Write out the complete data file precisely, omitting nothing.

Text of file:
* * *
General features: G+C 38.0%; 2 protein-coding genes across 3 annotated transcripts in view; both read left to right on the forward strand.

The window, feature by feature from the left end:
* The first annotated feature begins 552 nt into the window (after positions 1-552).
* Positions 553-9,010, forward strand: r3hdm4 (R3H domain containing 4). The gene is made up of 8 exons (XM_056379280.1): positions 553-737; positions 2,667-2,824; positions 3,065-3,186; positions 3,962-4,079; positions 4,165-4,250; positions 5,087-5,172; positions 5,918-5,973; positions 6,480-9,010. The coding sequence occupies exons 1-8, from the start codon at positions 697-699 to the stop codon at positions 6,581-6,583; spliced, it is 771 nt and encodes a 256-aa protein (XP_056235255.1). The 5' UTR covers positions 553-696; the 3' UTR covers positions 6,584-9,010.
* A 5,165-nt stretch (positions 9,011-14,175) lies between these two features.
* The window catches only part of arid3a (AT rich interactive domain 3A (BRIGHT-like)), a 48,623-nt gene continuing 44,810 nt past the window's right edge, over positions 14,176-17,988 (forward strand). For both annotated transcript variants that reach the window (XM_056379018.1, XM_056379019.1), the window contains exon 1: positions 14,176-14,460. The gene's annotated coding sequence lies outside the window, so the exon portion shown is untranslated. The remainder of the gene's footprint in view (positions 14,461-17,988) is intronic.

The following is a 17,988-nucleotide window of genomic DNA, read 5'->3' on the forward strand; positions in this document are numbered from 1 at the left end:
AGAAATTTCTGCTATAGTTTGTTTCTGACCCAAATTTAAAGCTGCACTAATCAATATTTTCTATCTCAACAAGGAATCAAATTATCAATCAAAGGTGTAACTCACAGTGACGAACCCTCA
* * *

General features: G+C 38.0%; 2 protein-coding genes across 3 annotated transcripts in view; both read left to right on the forward strand.

The window, feature by feature from the left end:
* The first annotated feature begins 552 nt into the window (after positions 1-552).
* Positions 553-9,010, forward strand: r3hdm4 (R3H domain containing 4). The gene is made up of 8 exons (XM_056379280.1): positions 553-737; positions 2,667-2,824; positions 3,065-3,186; positions 3,962-4,079; positions 4,165-4,250; positions 5,087-5,172; positions 5,918-5,973; positions 6,480-9,010. The coding sequence occupies exons 1-8, from the start codon at positions 697-699 to the stop codon at positions 6,581-6,583; spliced, it is 771 nt and encodes a 256-aa protein (XP_056235255.1). The 5' UTR covers positions 553-696; the 3' UTR covers positions 6,584-9,010.
* A 5,165-nt stretch (positions 9,011-14,175) lies between these two features.
* The window catches only part of arid3a (AT rich interactive domain 3A (BRIGHT-like)), a 48,623-nt gene continuing 44,810 nt past the window's right edge, over positions 14,176-17,988 (forward strand). For both annotated transcript variants that reach the window (XM_056379018.1, XM_056379019.1), the window contains exon 1: positions 14,176-14,460. The gene's annotated coding sequence lies outside the window, so the exon portion shown is untranslated. The remainder of the gene's footprint in view (positions 14,461-17,988) is intronic.

The following is a 17,988-nucleotide window of genomic DNA, read 5'->3' on the forward strand; positions in this document are numbered from 1 at the left end:
AGAAATTTCTGCTATAGTTTGTTTCTGACCCAAATTTAAAGCTGCACTAATCAATATTTTCTATCTCAACAAGGAATCAAATTATCAATCAAAGGTGTAACTCACAGTGACGAACCCTCA